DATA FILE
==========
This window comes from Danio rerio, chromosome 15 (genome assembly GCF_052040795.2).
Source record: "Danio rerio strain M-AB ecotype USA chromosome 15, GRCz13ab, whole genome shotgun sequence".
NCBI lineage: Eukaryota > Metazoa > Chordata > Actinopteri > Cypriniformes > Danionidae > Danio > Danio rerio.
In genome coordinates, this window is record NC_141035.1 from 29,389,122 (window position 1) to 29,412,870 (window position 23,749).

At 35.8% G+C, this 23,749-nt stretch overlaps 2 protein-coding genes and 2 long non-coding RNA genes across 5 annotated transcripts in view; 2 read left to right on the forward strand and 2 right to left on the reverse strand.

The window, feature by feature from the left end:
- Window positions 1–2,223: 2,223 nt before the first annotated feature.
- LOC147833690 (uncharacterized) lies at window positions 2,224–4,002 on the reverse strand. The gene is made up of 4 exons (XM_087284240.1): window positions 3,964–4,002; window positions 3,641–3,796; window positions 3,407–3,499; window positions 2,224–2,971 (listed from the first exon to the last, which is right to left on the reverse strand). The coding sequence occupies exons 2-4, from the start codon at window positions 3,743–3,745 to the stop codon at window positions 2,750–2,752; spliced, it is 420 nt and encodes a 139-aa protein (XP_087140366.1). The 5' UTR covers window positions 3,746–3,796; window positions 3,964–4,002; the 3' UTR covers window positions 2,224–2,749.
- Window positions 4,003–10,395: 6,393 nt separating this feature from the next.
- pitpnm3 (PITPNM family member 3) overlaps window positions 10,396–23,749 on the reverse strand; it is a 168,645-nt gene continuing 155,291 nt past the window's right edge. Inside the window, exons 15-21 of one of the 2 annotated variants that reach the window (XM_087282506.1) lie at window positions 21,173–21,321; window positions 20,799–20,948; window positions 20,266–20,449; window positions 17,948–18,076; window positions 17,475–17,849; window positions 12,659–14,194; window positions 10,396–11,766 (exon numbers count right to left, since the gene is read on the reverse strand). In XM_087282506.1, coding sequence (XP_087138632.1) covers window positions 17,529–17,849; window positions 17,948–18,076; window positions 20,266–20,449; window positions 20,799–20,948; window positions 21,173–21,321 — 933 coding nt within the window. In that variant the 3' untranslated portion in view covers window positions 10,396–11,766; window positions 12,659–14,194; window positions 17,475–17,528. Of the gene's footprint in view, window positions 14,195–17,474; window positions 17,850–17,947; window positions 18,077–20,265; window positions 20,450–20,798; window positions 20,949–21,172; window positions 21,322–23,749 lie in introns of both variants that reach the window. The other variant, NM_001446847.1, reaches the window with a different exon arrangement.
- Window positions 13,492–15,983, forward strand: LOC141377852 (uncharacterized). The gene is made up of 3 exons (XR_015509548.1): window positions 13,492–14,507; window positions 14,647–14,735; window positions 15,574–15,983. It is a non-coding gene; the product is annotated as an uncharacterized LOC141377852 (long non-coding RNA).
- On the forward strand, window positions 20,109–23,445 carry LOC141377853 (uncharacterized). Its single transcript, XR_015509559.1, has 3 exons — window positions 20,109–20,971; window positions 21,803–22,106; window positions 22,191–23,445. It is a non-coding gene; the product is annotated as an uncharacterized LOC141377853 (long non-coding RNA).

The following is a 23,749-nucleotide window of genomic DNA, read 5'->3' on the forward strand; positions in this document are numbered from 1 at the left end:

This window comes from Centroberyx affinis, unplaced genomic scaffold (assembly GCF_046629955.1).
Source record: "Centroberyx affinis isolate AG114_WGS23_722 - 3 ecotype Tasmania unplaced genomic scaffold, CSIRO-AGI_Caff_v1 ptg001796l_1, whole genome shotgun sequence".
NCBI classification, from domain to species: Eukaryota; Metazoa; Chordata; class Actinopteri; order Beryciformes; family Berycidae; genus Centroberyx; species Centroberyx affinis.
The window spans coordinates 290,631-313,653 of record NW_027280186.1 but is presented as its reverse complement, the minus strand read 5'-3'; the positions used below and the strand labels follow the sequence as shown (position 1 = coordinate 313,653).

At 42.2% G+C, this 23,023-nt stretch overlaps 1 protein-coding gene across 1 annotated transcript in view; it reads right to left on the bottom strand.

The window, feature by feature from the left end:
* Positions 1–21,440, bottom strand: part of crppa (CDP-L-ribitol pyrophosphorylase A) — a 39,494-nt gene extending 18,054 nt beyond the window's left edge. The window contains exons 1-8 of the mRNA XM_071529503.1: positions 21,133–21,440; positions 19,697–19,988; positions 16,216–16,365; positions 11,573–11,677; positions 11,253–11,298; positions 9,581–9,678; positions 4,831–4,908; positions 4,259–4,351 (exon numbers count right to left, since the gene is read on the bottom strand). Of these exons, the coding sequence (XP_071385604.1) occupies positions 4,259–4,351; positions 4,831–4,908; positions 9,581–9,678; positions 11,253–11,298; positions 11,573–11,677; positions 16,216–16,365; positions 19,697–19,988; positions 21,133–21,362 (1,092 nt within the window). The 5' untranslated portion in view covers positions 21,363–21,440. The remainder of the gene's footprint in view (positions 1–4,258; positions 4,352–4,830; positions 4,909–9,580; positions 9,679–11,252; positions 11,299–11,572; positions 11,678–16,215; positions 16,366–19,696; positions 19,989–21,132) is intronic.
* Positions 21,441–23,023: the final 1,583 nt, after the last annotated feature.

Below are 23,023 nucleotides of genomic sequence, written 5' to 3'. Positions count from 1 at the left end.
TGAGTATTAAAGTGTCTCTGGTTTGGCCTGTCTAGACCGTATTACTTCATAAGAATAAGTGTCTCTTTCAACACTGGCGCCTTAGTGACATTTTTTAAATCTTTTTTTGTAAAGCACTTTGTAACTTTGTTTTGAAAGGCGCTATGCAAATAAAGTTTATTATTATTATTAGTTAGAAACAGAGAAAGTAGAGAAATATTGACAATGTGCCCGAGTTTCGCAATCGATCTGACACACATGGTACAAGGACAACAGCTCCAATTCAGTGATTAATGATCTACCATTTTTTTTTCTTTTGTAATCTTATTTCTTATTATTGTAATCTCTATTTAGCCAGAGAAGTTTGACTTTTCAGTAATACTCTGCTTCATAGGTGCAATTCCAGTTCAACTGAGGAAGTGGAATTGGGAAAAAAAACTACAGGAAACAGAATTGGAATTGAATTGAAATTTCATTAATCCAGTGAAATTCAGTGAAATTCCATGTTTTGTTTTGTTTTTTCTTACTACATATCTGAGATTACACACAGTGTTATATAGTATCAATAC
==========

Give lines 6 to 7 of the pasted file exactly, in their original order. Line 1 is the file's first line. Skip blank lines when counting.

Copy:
The window, feature by feature from the left end:
- Window positions 1–2,223: 2,223 nt before the first annotated feature.